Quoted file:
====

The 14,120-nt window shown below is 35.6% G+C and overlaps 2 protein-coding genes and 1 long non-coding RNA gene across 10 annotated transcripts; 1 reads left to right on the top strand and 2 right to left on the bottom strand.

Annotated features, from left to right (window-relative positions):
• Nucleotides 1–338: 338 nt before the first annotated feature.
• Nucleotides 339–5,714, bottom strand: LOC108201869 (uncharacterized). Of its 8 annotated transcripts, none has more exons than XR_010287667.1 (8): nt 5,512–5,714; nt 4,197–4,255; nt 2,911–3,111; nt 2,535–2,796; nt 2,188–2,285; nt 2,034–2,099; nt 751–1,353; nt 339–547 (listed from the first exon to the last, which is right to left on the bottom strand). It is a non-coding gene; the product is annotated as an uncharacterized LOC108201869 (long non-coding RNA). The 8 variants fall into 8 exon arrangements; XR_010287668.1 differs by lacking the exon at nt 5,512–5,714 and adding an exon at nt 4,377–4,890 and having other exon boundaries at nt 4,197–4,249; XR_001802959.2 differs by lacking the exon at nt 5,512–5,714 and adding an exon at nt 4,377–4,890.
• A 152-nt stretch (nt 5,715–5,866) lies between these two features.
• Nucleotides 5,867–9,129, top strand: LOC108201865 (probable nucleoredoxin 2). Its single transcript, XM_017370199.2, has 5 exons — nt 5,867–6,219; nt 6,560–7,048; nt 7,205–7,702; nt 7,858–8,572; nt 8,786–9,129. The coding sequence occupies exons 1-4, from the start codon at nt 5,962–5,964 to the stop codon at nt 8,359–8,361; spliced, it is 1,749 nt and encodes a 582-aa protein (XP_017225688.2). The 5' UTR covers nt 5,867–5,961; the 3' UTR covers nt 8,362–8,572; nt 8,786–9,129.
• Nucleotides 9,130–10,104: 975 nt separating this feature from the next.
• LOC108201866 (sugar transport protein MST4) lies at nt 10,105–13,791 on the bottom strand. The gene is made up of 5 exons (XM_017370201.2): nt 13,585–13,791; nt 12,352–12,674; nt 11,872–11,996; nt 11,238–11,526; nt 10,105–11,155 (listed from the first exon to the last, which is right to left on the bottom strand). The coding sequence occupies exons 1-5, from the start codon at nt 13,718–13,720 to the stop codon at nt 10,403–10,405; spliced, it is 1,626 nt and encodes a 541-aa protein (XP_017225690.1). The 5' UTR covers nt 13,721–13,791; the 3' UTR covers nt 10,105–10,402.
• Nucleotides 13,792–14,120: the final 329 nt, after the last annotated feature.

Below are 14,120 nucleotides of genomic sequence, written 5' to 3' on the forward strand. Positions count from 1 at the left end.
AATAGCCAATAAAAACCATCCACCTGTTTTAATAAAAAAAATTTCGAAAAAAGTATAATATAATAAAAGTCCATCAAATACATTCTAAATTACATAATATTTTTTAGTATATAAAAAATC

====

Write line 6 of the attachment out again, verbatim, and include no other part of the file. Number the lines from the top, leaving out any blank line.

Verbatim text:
• Nucleotides 5,867–9,129, top strand: LOC108201865 (probable nucleoredoxin 2). Its single transcript, XM_017370199.2, has 5 exons — nt 5,867–6,219; nt 6,560–7,048; nt 7,205–7,702; nt 7,858–8,572; nt 8,786–9,129. The coding sequence occupies exons 1-4, from the start codon at nt 5,962–5,964 to the stop codon at nt 8,359–8,361; spliced, it is 1,749 nt and encodes a 582-aa protein (XP_017225688.2). The 5' UTR covers nt 5,867–5,961; the 3' UTR covers nt 8,362–8,572; nt 8,786–9,129.